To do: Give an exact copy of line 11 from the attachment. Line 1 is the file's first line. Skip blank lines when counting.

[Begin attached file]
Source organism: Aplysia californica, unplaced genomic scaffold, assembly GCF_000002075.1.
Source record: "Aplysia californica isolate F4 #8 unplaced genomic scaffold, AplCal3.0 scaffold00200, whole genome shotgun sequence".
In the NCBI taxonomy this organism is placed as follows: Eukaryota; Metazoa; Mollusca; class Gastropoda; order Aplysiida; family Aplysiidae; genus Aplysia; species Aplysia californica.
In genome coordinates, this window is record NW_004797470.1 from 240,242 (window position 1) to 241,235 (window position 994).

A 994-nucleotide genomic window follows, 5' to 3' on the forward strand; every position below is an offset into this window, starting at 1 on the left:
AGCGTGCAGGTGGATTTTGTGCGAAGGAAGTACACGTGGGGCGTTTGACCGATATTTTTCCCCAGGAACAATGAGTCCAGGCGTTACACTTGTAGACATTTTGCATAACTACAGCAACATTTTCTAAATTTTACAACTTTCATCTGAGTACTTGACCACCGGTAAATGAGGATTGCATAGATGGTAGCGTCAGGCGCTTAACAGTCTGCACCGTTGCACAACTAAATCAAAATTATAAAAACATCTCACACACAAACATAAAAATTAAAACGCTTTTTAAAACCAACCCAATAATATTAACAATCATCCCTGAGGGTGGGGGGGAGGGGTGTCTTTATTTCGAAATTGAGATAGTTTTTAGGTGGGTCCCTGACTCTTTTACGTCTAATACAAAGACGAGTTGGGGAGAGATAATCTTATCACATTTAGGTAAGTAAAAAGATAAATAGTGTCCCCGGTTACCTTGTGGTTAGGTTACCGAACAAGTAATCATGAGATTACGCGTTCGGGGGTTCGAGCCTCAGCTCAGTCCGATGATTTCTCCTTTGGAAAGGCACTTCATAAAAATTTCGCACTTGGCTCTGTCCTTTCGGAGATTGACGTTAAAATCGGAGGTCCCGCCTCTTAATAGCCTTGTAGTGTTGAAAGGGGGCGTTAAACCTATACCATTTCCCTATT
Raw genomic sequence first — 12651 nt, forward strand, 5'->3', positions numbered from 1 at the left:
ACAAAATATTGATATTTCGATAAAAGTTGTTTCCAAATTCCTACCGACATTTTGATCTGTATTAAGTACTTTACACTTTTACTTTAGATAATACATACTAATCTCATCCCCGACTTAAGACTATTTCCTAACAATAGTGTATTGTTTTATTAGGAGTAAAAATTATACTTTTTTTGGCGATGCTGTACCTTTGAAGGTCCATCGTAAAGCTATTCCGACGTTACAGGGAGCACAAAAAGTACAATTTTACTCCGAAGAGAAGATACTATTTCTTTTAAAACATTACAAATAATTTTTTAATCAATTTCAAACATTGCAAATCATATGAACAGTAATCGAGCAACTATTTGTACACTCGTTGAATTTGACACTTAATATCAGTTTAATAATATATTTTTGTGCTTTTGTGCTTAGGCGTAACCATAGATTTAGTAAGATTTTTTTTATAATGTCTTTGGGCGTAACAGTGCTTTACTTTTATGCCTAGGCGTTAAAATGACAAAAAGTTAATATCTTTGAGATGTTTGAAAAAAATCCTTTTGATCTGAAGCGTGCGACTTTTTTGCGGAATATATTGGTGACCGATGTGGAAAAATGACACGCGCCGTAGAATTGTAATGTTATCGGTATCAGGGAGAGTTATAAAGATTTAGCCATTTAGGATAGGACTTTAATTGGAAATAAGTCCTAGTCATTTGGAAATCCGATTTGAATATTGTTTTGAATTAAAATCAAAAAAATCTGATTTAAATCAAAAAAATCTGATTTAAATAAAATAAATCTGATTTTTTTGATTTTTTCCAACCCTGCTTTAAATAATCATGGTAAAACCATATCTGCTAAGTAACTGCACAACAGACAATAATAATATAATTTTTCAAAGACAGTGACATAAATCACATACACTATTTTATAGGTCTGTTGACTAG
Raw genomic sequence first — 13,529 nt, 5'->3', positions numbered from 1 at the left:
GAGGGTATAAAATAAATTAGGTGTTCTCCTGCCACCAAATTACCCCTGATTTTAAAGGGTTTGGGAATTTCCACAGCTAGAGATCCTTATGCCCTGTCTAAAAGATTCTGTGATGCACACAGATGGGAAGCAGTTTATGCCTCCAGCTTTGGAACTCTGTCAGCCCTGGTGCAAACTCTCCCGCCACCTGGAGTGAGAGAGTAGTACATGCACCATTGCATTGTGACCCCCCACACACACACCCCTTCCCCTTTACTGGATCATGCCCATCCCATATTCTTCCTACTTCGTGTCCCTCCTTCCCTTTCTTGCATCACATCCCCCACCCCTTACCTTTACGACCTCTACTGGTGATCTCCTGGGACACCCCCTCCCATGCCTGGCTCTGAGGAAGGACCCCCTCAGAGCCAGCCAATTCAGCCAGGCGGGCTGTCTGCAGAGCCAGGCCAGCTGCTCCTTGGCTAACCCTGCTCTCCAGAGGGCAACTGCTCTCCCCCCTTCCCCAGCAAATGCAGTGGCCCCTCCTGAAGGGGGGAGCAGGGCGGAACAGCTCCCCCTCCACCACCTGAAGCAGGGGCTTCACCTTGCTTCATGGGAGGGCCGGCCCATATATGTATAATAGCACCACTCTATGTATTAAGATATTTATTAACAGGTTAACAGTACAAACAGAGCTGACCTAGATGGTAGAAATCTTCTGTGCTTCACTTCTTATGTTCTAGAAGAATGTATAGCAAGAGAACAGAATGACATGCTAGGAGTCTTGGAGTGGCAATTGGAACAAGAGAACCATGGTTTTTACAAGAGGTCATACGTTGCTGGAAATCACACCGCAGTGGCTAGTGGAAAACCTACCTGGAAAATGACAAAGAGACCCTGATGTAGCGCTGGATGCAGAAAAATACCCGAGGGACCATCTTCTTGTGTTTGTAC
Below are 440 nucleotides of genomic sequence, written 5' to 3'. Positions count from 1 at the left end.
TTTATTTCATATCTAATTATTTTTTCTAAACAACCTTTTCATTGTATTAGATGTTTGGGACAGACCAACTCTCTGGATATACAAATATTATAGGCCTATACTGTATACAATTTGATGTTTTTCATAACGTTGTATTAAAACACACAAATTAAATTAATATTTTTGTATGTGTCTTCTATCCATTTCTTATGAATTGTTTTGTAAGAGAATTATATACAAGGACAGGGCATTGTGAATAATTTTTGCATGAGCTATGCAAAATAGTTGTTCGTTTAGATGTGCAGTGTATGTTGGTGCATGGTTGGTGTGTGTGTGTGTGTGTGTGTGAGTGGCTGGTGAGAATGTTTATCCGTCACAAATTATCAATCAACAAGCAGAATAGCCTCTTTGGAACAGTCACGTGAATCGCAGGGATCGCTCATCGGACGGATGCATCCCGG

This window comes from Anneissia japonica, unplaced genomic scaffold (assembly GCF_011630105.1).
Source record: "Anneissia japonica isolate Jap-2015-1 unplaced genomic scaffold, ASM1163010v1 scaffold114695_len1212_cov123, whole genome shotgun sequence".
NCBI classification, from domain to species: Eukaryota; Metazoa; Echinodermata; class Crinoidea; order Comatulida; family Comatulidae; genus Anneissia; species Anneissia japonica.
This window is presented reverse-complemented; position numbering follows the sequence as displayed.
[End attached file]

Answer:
Below are 440 nucleotides of genomic sequence, written 5' to 3'. Positions count from 1 at the left end.